Northwestern Medicine Cardiologist Awarded American Heart Association Grant to Study Post-Menopausal Women and Heart Failure
Shah studies heart failure with preserved ejection fraction, a common but complex and little understood heart condition for which there are no proven effective therapies to prevent or treat. The American Heart Association calls it “arguably one of the most significant unmet needs in cardiovascular medicine.”
Shah is director of the Heart Failure with Preserved Ejection Fraction Program at the Bluhm Cardiovascular Institute, a top-ten nationally ranked cardiac and cardiac surgery program at Northwestern Medicine.
Through the grant, Shah will be working with other investigators at Johns Hopkins University as part of the American Heart Association’s Go Red For Women Research Network, comprised of five research centers that make up the newest AHA Strategically Focused Research Networks. Each research institution is focused on a specific area of heart disease and/or stroke, and each was awarded approximately $4 million dollars.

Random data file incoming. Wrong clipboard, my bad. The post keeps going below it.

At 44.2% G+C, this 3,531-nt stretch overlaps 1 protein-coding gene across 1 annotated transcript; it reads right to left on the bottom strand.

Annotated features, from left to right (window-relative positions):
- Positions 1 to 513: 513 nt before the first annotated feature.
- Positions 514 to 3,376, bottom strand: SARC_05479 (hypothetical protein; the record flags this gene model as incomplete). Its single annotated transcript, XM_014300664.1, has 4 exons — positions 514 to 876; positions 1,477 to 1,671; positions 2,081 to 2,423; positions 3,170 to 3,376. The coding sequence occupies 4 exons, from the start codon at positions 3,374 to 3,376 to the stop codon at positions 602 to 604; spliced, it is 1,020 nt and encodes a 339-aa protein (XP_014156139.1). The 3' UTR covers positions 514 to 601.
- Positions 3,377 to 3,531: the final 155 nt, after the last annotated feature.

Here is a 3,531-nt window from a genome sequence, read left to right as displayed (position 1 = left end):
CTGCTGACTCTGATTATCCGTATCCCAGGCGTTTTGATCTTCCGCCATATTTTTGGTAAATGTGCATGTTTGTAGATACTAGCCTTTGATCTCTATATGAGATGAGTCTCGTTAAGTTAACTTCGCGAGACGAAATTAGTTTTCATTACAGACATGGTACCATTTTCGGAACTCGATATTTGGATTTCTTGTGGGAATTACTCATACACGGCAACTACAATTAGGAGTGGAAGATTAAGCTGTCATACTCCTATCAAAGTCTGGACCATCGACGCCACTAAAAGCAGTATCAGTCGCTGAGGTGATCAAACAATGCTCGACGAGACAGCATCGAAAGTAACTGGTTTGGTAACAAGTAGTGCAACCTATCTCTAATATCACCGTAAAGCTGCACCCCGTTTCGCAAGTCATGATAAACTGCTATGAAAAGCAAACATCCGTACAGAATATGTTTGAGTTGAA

The American Heart Association grant will allow Dr. Shah to leverage his leading HFpEF clinical program (the first of its kind worldwide) to study the molecular underpinnings behind this disease in older, post-menopausal women, who are often overlooked and ignored. In addition, Shah’s grant will include 2 small clinical trials of novel treatment options for these patients. If successful, these clinical trials could be expanded to larger numbers of patients and may change the way we women with HFpEF are treated, allowing them to live healthier, longer lives.